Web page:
I have been a Cubs fan for over 50 years. Some of my first memories were coming home from school to watch the Cubs finish playing a game. After all that frustration, this year has been fun, so far. I had the chance to read an article about the architect of the Cubs team, Theo Epstein. In the description of Epstein the article says that, among other things, he can talk Nantucket real estate with millionaires, yachts with billionaires, and reality shows with interns. He not only knows how to connect with people, he enjoys it.
Paul had this way of relating to people also. “Though I am free and belong to no one, I have made myself a slave to everyone, to win as many as possible. To the Jews I became like a Jew, to win the Jews. To those under the law I became like one under the law (though I myself am not under the law), so as to win those under the law. To those not having the law I became like one not having the law (though I am not free from God’s law but am under Christ’s law), so as to win those not having the law. To the weak I became weak, to win the weak. I have become all things to all people so that by all possible means I might save some.” (1 Corinthians 9:19-22)
As a Cubs fan, I have been waiting for a World Series victory all my life and so I enjoy reading about Theo Epstein’s journey. At the same time, though, I am under no illusions that it must happen. Many of my friends tease me noting that a Cubs World Series appearance itself might be a sign of the apocalypse. They may be right! If so, I have to ask myself which is more important: A Cubs victory in the World Series or the Second Coming of Jesus? Many would question my credentials as a true Cubs fan for saying this, but I’d give up seeing the Cubs win the World Series if it meant that Jesus was returning. That being said, what becomes important in life? Paul puts it to a tee: “I have become all things to all people so that by all possible means I might save some.” Obviously Paul realized that salvation comes through Jesus Christ; the key here is to realize that Paul’s agenda was to share the gospel but his method depended on the person he is with. He would establish and build relationships with others and show them how Jesus could meet their deepest need or calm their greatest fear.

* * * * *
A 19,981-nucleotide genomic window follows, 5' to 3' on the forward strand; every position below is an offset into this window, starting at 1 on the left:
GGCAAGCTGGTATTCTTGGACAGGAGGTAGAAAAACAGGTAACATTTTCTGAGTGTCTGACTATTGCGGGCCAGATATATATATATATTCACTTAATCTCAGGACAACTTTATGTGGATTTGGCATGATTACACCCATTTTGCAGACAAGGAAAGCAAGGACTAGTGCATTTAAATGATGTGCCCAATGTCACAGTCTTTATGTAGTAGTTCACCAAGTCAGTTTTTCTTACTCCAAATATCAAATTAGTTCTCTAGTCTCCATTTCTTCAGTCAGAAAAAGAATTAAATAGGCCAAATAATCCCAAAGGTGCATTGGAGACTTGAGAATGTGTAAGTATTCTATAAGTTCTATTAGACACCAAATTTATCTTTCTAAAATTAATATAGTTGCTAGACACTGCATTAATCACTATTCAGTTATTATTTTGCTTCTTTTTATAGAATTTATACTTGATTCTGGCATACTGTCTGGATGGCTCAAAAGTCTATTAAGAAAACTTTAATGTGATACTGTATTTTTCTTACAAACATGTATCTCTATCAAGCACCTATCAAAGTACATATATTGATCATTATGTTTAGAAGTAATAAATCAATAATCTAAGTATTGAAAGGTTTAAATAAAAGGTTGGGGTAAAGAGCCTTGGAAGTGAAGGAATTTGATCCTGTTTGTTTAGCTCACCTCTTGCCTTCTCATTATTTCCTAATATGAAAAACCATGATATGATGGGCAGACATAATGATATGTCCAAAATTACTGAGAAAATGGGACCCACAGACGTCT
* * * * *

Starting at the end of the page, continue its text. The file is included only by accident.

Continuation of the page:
If I know what I’m going to tell a person word for word about Jesus before I even meet them, I am missing out. I am missing out on getting to know them; I am missing out on building a relationship with them; I am missing out on the opportunity to show them how Jesus can care for them at their level of need. Just as Paul became vulnerable with the people he came into contact with so that he could share in the joy of giving them the gospel, I need to be able to be vulnerable in developing relationships with others so that I can share in the gospel. Gone are the days that I can deliver a canned message of salvation and then react to a non-committal by congratulating myself that “he may not have gotten saved, but he sure got told.” Jesus reached out and met people at their point of need and I can do no less. I may not be able to talk Nantucket real estate, yachts, or even reality shows, but I can find ways to meet people at the point of their need so that I can share the gospel with them. Everyone has needs and desires. Deep down in their hearts, most people are searching for God. They may not realize it, but they are seeking significance that can only be found in a relationship with Jesus Christ. The only way that I will be able to share the good news with them is if I get to know and build a relationship with them.
Lord, remind Remind me that even when everything seems ok, deep down, people are searching for You. Give me the wisdom to build strong relationships and share Your love with others.